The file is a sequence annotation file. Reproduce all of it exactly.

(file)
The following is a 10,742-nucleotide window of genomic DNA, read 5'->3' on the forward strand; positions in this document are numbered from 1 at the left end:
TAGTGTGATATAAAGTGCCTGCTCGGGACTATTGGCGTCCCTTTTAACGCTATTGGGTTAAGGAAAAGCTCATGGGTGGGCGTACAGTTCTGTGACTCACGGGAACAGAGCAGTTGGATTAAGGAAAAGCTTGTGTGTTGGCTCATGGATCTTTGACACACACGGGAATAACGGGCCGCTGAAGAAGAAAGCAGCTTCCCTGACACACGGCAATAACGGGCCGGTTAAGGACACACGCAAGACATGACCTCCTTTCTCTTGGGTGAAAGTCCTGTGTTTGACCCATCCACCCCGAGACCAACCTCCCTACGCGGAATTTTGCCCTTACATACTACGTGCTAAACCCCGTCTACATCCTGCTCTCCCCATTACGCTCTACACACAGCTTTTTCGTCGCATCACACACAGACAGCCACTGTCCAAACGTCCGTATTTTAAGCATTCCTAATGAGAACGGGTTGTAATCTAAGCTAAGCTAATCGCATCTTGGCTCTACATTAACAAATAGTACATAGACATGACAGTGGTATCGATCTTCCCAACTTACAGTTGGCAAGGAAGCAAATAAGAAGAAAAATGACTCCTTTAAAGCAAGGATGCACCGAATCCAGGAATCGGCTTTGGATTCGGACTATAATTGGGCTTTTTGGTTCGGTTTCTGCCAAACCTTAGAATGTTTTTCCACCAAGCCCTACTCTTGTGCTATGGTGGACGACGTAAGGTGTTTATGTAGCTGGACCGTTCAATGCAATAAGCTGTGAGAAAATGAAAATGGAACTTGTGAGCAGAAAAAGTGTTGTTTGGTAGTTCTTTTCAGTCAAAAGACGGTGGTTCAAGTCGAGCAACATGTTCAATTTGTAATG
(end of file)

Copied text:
The following is a 10,742-nucleotide window of genomic DNA, read 5'->3' on the forward strand; positions in this document are numbered from 1 at the left end:
TAGTGTGATATAAAGTGCCTGCTCGGGACTATTGGCGTCCCTTTTAACGCTATTGGGTTAAGGAAAAGCTCATGGGTGGGCGTACAGTTCTGTGACTCACGGGAACAGAGCAGTTGGATTAAGGAAAAGCTTGTGTGTTGGCTCATGGATCTTTGACACACACGGGAATAACGGGCCGCTGAAGAAGAAAGCAGCTTCCCTGACACACGGCAATAACGGGCCGGTTAAGGACACACGCAAGACATGACCTCCTTTCTCTTGGGTGAAAGTCCTGTGTTTGACCCATCCACCCCGAGACCAACCTCCCTACGCGGAATTTTGCCCTTACATACTACGTGCTAAACCCCGTCTACATCCTGCTCTCCCCATTACGCTCTACACACAGCTTTTTCGTCGCATCACACACAGACAGCCACTGTCCAAACGTCCGTATTTTAAGCATTCCTAATGAGAACGGGTTGTAATCTAAGCTAAGCTAATCGCATCTTGGCTCTACATTAACAAATAGTACATAGACATGACAGTGGTATCGATCTTCCCAACTTACAGTTGGCAAGGAAGCAAATAAGAAGAAAAATGACTCCTTTAAAGCAAGGATGCACCGAATCCAGGAATCGGCTTTGGATTCGGACTATAATTGGGCTTTTTGGTTCGGTTTCTGCCAAACCTTAGAATGTTTTTCCACCAAGCCCTACTCTTGTGCTATGGTGGACGACGTAAGGTGTTTATGTAGCTGGACCGTTCAATGCAATAAGCTGTGAGAAAATGAAAATGGAACTTGTGAGCAGAAAAAGTGTTGTTTGGTAGTTCTTTTCAGTCAAAAGACGGTGGTTCAAGTCGAGCAACATGTTCAATTTGTAATG